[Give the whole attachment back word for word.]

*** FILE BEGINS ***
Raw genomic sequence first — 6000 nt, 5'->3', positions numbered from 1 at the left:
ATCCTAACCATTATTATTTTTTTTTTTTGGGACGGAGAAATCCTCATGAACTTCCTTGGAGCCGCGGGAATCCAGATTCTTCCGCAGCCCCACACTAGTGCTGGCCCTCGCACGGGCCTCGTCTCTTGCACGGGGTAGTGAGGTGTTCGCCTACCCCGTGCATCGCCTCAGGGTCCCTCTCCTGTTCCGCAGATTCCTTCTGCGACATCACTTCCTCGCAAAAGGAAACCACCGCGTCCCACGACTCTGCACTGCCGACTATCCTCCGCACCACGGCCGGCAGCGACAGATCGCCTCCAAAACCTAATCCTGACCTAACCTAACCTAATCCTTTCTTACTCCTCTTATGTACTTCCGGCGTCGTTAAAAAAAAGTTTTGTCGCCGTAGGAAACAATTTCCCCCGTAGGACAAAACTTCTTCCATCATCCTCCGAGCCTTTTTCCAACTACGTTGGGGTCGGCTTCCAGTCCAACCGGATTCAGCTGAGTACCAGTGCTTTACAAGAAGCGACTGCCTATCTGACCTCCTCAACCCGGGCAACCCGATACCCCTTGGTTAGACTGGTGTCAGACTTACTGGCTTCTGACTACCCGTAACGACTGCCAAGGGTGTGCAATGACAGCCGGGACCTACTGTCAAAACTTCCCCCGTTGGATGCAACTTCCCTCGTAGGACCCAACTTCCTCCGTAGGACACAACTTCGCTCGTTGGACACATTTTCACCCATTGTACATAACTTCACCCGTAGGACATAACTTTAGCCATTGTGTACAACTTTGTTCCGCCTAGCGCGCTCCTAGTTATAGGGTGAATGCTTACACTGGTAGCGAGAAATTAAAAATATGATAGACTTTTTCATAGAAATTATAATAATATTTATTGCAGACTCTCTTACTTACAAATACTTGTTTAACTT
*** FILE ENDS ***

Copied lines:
Raw genomic sequence first — 6000 nt, 5'->3', positions numbered from 1 at the left:
ATCCTAACCATTATTATTTTTTTTTTTTGGGACGGAGAAATCCTCATGAACTTCCTTGGAGCCGCGGGAATCCAGATTCTTCCGCAGCCCCACACTAGTGCTGGCCCTCGCACGGGCCTCGTCTCTTGCACGGGGTAGTGAGGTGTTCGCCTACCCCGTGCATCGCCTCAGGGTCCCTCTCCTGTTCCGCAGATTCCTTCTGCGACATCACTTCCTCGCAAAAGGAAACCACCGCGTCCCACGACTCTGCACTGCCGACTATCCTCCGCACCACGGCCGGCAGCGACAGATCGCCTCCAAAACCTAATCCTGACCTAACCTAACCTAATCCTTTCTTACTCCTCTTATGTACTTCCGGCGTCGTTAAAAAAAAGTTTTGTCGCCGTAGGAAACAATTTCCCCCGTAGGACAAAACTTCTTCCATCATCCTCCGAGCCTTTTTCCAACTACGTTGGGGTCGGCTTCCAGTCCAACCGGATTCAGCTGAGTACCAGTGCTTTACAAGAAGCGACTGCCTATCTGACCTCCTCAACCCGGGCAACCCGATACCCCTTGGTTAGACTGGTGTCAGACTTACTGGCTTCTGACTACCCGTAACGACTGCCAAGGGTGTGCAATGACAGCCGGGACCTACTGTCAAAACTTCCCCCGTTGGATGCAACTTCCCTCGTAGGACCCAACTTCCTCCGTAGGACACAACTTCGCTCGTTGGACACATTTTCACCCATTGTACATAACTTCACCCGTAGGACATAACTTTAGCCATTGTGTACAACTTTGTTCCGCCTAGCGCGCTCCTAGTTATAGGGTGAATGCTTACACTGGTAGCGAGAAATTAAAAATATGATAGACTTTTTCATAGAAATTATAATAATATTTATTGCAGACTCTCTTACTTACAAATACTTGTTTAACTT